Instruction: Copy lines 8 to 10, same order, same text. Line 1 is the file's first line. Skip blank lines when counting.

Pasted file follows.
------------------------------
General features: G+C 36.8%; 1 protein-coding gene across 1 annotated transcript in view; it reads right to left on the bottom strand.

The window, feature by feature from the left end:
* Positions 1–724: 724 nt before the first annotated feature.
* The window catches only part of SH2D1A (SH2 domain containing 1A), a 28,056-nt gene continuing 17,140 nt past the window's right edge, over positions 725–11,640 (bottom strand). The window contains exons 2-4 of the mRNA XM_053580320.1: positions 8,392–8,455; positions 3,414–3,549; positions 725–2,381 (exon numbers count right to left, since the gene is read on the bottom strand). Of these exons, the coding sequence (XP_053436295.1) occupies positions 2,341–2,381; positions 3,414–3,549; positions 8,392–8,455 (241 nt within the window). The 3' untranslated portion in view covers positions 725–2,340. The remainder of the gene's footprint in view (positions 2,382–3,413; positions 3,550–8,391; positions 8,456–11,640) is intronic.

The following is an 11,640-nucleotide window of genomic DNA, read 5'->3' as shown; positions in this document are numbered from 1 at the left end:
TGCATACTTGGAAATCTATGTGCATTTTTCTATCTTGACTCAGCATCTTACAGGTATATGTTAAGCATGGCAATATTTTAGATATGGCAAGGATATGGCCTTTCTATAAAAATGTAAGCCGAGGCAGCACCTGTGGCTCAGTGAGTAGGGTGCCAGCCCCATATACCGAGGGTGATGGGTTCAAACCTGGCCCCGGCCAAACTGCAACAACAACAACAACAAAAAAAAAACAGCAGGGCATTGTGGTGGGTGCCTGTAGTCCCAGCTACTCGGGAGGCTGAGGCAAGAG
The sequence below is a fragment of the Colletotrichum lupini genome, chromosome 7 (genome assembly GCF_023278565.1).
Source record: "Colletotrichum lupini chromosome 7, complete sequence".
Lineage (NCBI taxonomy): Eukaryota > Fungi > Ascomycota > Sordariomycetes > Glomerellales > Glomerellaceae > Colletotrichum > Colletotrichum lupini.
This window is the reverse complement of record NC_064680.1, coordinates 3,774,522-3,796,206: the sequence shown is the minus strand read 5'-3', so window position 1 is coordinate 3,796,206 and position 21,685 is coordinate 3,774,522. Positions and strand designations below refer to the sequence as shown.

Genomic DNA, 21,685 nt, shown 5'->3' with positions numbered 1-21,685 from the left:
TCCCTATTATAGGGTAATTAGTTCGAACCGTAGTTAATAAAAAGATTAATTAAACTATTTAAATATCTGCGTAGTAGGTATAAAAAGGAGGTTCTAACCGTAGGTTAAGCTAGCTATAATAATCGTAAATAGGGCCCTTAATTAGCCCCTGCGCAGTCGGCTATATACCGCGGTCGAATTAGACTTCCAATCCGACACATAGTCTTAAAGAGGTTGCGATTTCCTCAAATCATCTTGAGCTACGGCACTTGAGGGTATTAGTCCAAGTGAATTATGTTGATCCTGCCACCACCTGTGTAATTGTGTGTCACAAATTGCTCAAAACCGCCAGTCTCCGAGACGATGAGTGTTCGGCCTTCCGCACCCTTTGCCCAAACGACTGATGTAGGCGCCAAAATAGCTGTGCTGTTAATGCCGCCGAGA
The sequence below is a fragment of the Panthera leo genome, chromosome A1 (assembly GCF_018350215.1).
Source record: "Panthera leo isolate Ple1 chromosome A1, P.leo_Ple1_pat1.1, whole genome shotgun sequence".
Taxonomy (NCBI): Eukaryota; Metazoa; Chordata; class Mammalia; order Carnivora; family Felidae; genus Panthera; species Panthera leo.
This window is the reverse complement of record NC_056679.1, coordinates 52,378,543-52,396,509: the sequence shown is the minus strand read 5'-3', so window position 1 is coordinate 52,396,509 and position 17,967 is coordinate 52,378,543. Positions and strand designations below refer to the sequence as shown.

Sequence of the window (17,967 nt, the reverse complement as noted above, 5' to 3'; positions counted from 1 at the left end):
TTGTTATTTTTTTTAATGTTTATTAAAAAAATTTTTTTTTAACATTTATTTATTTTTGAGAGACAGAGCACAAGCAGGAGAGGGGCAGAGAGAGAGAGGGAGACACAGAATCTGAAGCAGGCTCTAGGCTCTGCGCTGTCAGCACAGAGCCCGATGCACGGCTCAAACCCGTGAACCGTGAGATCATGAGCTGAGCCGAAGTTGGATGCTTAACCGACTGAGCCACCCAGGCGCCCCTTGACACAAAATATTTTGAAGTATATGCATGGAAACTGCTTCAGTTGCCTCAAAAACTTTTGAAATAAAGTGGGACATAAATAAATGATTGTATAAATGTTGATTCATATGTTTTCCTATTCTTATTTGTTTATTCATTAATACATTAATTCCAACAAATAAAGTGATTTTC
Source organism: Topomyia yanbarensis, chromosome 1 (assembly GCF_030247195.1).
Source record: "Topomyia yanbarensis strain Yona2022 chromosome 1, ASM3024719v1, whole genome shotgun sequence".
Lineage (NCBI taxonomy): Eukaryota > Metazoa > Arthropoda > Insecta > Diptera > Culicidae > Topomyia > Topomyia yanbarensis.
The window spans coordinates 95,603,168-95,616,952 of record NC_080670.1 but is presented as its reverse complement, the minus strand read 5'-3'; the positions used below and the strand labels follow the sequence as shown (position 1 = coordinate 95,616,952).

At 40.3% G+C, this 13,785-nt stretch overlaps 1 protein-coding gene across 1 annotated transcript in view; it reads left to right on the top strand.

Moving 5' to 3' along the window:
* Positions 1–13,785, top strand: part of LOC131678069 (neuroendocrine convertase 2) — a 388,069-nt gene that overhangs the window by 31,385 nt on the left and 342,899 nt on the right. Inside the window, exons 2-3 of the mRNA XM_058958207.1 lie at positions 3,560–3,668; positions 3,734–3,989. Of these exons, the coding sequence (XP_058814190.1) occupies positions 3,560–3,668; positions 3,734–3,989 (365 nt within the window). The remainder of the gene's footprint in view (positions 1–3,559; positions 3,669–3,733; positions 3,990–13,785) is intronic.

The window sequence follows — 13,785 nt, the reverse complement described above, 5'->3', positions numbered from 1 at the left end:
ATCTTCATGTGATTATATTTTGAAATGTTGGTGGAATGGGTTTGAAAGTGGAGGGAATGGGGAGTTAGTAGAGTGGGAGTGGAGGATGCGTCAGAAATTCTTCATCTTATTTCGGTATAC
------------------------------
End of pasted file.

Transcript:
Source record: "Colletotrichum lupini chromosome 7, complete sequence".
Lineage (NCBI taxonomy): Eukaryota > Fungi > Ascomycota > Sordariomycetes > Glomerellales > Glomerellaceae > Colletotrichum > Colletotrichum lupini.
This window is the reverse complement of record NC_064680.1, coordinates 3,774,522-3,796,206: the sequence shown is the minus strand read 5'-3', so window position 1 is coordinate 3,796,206 and position 21,685 is coordinate 3,774,522. Positions and strand designations below refer to the sequence as shown.